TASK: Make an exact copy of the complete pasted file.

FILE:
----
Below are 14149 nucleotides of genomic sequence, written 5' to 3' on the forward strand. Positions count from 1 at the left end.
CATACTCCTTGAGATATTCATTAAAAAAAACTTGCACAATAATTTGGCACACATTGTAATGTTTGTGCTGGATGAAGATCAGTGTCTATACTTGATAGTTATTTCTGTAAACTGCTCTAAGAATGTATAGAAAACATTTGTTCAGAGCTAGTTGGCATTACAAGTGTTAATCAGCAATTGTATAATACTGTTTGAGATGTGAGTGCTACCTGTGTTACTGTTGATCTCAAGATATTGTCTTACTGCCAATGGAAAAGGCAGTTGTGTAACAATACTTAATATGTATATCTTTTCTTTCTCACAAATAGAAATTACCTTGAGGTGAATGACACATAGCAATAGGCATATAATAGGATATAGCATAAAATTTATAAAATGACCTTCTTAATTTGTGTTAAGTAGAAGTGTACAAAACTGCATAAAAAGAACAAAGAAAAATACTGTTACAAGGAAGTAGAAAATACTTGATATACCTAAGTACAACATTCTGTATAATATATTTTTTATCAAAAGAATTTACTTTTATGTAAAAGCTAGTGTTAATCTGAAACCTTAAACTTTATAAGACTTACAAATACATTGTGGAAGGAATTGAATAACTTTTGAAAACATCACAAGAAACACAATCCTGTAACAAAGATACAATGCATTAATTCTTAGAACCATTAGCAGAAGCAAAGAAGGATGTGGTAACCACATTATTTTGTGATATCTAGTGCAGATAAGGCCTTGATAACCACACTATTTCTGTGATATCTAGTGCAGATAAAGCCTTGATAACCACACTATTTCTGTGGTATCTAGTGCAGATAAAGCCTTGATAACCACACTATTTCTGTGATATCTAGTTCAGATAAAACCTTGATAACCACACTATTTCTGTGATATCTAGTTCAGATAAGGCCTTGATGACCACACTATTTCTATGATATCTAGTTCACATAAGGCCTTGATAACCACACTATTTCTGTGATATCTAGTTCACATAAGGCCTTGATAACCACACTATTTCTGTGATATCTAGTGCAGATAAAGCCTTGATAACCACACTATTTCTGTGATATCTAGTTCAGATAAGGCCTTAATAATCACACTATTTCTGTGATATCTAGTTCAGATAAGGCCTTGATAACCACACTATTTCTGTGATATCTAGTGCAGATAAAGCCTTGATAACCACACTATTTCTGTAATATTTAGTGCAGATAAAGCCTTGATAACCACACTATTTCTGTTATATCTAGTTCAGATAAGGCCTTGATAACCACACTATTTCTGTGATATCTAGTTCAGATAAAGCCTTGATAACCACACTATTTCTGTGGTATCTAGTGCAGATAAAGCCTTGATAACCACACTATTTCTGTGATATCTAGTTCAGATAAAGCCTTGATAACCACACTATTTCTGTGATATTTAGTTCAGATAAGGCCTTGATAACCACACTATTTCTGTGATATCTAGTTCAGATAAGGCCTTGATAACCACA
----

Below are 14149 nucleotides of genomic sequence, written 5' to 3' on the forward strand. Positions count from 1 at the left end.
CATACTCCTTGAGATATTCATTAAAAAAAACTTGCACAATAATTTGGCACACATTGTAATGTTTGTGCTGGATGAAGATCAGTGTCTATACTTGATAGTTATTTCTGTAAACTGCTCTAAGAATGTATAGAAAACATTTGTTCAGAGCTAGTTGGCATTACAAGTGTTAATCAGCAATTGTATAATACTGTTTGAGATGTGAGTGCTACCTGTGTTACTGTTGATCTCAAGATATTGTCTTACTGCCAATGGAAAAGGCAGTTGTGTAACAATACTTAATATGTATATCTTTTCTTTCTCACAAATAGAAATTACCTTGAGGTGAATGACACATAGCAATAGGCATATAATAGGATATAGCATAAAATTTATAAAATGACCTTCTTAATTTGTGTTAAGTAGAAGTGTACAAAACTGCATAAAAAGAACAAAGAAAAATACTGTTACAAGGAAGTAGAAAATACTTGATATACCTAAGTACAACATTCTGTATAATATATTTTTTATCAAAAGAATTTACTTTTATGTAAAAGCTAGTGTTAATCTGAAACCTTAAACTTTATAAGACTTACAAATACATTGTGGAAGGAATTGAATAACTTTTGAAAACATCACAAGAAACACAATCCTGTAACAAAGATACAATGCATTAATTCTTAGAACCATTAGCAGAAGCAAAGAAGGATGTGGTAACCACATTATTTTGTGATATCTAGTGCAGATAAGGCCTTGATAACCACACTATTTCTGTGATATCTAGTGCAGATAAAGCCTTGATAACCACACTATTTCTGTGGTATCTAGTGCAGATAAAGCCTTGATAACCACACTATTTCTGTGATATCTAGTTCAGATAAAACCTTGATAACCACACTATTTCTGTGATATCTAGTTCAGATAAGGCCTTGATGACCACACTATTTCTATGATATCTAGTTCACATAAGGCCTTGATAACCACACTATTTCTGTGATATCTAGTTCACATAAGGCCTTGATAACCACACTATTTCTGTGATATCTAGTGCAGATAAAGCCTTGATAACCACACTATTTCTGTGATATCTAGTTCAGATAAGGCCTTAATAATCACACTATTTCTGTGATATCTAGTTCAGATAAGGCCTTGATAACCACACTATTTCTGTGATATCTAGTGCAGATAAAGCCTTGATAACCACACTATTTCTGTAATATTTAGTGCAGATAAAGCCTTGATAACCACACTATTTCTGTTATATCTAGTTCAGATAAGGCCTTGATAACCACACTATTTCTGTGATATCTAGTTCAGATAAAGCCTTGATAACCACACTATTTCTGTGGTATCTAGTGCAGATAAAGCCTTGATAACCACACTATTTCTGTGATATCTAGTTCAGATAAAGCCTTGATAACCACACTATTTCTGTGATATTTAGTTCAGATAAGGCCTTGATAACCACACTATTTCTGTGATATCTAGTTCAGATAAGGCCTTGATAACCACA